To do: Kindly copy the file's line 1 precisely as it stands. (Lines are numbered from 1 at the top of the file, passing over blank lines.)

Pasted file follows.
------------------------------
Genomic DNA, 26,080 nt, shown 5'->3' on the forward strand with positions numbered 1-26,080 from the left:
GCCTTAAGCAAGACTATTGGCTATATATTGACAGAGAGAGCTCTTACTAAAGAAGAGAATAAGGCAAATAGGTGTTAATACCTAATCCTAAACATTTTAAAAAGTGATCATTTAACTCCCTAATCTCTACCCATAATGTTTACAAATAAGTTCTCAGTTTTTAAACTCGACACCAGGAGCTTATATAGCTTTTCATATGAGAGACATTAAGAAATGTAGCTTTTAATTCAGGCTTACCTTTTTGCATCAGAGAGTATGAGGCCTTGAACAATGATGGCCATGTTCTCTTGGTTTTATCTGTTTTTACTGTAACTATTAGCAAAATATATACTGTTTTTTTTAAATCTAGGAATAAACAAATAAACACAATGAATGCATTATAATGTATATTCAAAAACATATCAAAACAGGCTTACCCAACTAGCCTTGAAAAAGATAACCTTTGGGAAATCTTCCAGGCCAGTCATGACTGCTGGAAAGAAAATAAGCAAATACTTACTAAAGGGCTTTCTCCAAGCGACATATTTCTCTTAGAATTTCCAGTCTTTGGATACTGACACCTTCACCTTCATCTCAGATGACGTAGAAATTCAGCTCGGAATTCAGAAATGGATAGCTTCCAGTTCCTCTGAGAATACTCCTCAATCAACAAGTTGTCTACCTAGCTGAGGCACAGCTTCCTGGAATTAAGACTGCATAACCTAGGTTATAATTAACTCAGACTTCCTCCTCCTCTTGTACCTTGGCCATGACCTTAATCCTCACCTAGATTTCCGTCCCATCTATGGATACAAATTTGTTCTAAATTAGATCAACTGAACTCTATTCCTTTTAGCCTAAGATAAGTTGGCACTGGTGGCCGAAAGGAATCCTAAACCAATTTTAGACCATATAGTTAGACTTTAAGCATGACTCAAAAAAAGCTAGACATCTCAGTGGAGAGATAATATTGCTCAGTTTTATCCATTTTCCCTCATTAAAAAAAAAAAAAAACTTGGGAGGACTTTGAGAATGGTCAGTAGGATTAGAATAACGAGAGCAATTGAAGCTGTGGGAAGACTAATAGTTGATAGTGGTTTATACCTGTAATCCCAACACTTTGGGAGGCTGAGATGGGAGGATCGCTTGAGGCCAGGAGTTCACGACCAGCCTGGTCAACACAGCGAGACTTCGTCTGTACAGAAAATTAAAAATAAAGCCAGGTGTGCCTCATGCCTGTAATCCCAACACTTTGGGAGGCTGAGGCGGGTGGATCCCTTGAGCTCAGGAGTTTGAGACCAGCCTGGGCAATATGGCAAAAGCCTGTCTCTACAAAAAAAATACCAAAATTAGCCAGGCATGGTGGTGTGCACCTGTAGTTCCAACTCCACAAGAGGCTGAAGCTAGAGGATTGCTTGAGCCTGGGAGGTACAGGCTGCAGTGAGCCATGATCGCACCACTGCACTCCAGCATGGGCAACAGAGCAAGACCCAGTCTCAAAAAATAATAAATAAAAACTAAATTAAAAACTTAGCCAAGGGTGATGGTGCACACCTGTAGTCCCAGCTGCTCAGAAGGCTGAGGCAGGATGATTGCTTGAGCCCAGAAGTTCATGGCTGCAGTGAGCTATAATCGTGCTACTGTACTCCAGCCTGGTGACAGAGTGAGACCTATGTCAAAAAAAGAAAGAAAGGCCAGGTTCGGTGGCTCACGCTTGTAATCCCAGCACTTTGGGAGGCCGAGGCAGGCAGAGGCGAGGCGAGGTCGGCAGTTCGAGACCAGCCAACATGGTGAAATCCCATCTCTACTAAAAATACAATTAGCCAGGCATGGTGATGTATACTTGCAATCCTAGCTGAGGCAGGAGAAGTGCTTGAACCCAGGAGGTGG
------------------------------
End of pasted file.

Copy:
Genomic DNA, 26,080 nt, shown 5'->3' on the forward strand with positions numbered 1-26,080 from the left: